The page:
We must consider the fact that staff members are from all over the world and each has their own notion of gender roles. This variation in even basic comprehension of what constitutes Gender Based Violence (GBV) can seriously exacerbate situations and sensitivities.
I recall doing an office evacuation drill once where the women's traditional clothing really impacted their ability to quickly exit the building. I'm embarrassed to say, it didn't even occur to me that would be an issue. Have you had any security experiences where something gender-specific surprised you?
I remember a case in Sri Lanka where an NGO’s female staff members were being sexually harassed every time they passed an SLA checkpoint. This harassment was even worse when they were driving motorbikes. Getting around in motorbikes was the primary transportation means for this NGO. Unfortunately, none of female staff had communicated they were being subjected to daily harassment and sometimes even assault. I was surprised and fortunate that they opened up to me about these incidents during a focus group discussion. This had been going on for some time but they never mentioned it to management. This highlights two issues: lack of incident reporting and the fact that program delivery increased their exposure to GBV. Once apprised, I facilitated ways to avoid future incidents.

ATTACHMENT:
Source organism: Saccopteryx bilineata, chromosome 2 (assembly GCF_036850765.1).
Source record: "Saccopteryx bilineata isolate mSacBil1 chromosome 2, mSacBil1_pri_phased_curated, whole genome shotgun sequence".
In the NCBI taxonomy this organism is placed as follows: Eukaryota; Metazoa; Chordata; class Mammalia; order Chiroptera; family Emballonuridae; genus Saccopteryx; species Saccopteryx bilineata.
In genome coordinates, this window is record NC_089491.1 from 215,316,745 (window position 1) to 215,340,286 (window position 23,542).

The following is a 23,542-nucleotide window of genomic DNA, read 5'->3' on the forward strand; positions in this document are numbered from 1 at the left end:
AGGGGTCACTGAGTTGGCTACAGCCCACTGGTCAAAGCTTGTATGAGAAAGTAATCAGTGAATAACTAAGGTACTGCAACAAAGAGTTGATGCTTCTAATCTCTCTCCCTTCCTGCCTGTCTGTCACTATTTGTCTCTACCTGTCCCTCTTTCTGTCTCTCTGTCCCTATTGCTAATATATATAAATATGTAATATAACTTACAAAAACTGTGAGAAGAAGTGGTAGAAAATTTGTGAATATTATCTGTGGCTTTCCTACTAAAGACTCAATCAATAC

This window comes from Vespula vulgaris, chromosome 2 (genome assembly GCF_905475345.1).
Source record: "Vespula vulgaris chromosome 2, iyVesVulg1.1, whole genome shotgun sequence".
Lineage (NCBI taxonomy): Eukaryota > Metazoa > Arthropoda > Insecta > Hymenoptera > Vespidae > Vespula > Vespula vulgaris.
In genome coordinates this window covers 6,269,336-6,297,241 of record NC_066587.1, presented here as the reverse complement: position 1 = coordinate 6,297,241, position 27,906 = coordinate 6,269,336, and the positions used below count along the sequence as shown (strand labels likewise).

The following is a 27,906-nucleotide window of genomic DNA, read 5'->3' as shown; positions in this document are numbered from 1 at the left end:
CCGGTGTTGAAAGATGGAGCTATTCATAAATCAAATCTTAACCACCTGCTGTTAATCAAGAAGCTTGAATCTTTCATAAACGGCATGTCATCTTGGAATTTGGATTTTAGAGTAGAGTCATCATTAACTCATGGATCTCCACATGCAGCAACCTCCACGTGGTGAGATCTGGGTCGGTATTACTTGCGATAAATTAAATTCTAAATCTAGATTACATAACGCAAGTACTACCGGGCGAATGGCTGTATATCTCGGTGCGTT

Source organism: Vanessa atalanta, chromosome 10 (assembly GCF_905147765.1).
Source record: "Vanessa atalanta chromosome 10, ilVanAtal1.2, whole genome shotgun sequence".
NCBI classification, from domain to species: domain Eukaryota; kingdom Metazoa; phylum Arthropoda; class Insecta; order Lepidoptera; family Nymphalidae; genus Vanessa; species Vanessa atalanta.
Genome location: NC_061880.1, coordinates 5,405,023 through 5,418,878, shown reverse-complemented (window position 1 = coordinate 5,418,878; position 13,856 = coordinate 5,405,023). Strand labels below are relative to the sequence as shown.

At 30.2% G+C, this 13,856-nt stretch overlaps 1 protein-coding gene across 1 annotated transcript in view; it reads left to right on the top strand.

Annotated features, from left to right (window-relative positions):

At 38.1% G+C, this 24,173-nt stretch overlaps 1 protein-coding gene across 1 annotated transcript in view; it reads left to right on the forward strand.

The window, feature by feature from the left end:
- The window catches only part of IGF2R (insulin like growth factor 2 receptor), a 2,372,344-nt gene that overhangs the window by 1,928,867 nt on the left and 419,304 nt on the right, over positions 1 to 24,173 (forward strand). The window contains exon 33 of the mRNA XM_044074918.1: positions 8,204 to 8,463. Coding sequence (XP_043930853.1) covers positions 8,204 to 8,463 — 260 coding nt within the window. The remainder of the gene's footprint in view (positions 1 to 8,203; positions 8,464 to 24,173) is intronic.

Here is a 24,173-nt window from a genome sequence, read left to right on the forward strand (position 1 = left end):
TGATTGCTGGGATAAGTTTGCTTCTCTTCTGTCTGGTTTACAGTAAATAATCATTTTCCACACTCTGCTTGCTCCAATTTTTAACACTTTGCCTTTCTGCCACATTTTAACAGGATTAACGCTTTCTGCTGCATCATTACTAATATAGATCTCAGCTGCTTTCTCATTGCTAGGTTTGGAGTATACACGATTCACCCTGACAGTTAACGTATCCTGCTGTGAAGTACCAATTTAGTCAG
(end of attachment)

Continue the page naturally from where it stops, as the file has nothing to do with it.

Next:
You've worked in a number of different countries, including many conflict zones. As a whole, do you think women staff members look at safety and security differently than their male co-workers?
In general, and to varying degrees, I have found some men can be slightly more cavalier about security simply because they haven’t experienced gender inequality and the increase in vulnerability to GBV. This attitude could also come from the cultural norm that men are assumed to be protectors and shouldn't show weakness or fear. In other situations, women take greater personal risks in deciding to work for humanitarian agencies and can easily become targets (especially in very strict contexts where females are oppressed). However, at the end of the day, it comes down to the individual and his or her acceptance and understanding of security.
From your experience, which countries have a high risk of sexual assault among female humanitarian aid workers?
GBV is driven by context — society, culture and religion. Staff members may suffer GBV but most often, do so in their own private lives, often hidden from others, especially co-workers. I cannot say for sure which countries have a higher risk of rape or sexual assault. The statistics don't really matter as sexual assault — as we all know — is hugely under-reported. You can just assume it is prevalent everywhere.